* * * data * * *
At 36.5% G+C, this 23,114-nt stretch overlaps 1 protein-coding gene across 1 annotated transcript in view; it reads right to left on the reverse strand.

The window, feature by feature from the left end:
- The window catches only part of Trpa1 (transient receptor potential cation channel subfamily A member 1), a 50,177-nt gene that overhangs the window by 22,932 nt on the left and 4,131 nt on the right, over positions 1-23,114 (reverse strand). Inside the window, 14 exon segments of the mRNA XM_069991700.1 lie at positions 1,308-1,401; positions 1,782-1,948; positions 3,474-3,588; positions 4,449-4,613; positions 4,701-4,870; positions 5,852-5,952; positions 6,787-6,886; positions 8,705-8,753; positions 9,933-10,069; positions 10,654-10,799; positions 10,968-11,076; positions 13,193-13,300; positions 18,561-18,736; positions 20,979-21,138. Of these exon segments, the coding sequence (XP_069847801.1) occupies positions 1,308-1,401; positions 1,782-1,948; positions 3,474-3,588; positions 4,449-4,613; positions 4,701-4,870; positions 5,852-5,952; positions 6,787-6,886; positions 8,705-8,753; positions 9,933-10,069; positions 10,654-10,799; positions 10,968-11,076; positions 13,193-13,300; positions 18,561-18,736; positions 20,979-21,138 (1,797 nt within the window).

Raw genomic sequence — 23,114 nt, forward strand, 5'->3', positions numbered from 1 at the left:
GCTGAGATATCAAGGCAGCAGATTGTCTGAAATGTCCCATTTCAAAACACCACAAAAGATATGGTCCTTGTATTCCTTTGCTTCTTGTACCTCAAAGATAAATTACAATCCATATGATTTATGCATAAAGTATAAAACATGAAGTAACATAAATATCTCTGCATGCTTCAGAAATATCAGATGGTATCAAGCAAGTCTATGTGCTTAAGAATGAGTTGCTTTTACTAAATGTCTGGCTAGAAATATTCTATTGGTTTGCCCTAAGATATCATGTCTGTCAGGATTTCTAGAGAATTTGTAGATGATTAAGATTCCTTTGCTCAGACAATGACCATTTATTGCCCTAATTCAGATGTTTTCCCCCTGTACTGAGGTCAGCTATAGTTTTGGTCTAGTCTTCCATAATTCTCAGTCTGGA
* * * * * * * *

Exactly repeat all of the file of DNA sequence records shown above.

At 36.5% G+C, this 23,114-nt stretch overlaps 1 protein-coding gene across 1 annotated transcript in view; it reads right to left on the reverse strand.

The window, feature by feature from the left end:
- The window catches only part of Trpa1 (transient receptor potential cation channel subfamily A member 1), a 50,177-nt gene that overhangs the window by 22,932 nt on the left and 4,131 nt on the right, over positions 1-23,114 (reverse strand). Inside the window, 14 exon segments of the mRNA XM_069991700.1 lie at positions 1,308-1,401; positions 1,782-1,948; positions 3,474-3,588; positions 4,449-4,613; positions 4,701-4,870; positions 5,852-5,952; positions 6,787-6,886; positions 8,705-8,753; positions 9,933-10,069; positions 10,654-10,799; positions 10,968-11,076; positions 13,193-13,300; positions 18,561-18,736; positions 20,979-21,138. Of these exon segments, the coding sequence (XP_069847801.1) occupies positions 1,308-1,401; positions 1,782-1,948; positions 3,474-3,588; positions 4,449-4,613; positions 4,701-4,870; positions 5,852-5,952; positions 6,787-6,886; positions 8,705-8,753; positions 9,933-10,069; positions 10,654-10,799; positions 10,968-11,076; positions 13,193-13,300; positions 18,561-18,736; positions 20,979-21,138 (1,797 nt within the window).

Raw genomic sequence — 23,114 nt, forward strand, 5'->3', positions numbered from 1 at the left:
GCTGAGATATCAAGGCAGCAGATTGTCTGAAATGTCCCATTTCAAAACACCACAAAAGATATGGTCCTTGTATTCCTTTGCTTCTTGTACCTCAAAGATAAATTACAATCCATATGATTTATGCATAAAGTATAAAACATGAAGTAACATAAATATCTCTGCATGCTTCAGAAATATCAGATGGTATCAAGCAAGTCTATGTGCTTAAGAATGAGTTGCTTTTACTAAATGTCTGGCTAGAAATATTCTATTGGTTTGCCCTAAGATATCATGTCTGTCAGGATTTCTAGAGAATTTGTAGATGATTAAGATTCCTTTGCTCAGACAATGACCATTTATTGCCCTAATTCAGATGTTTTCCCCCTGTACTGAGGTCAGCTATAGTTTTGGTCTAGTCTTCCATAATTCTCAGTCTGGA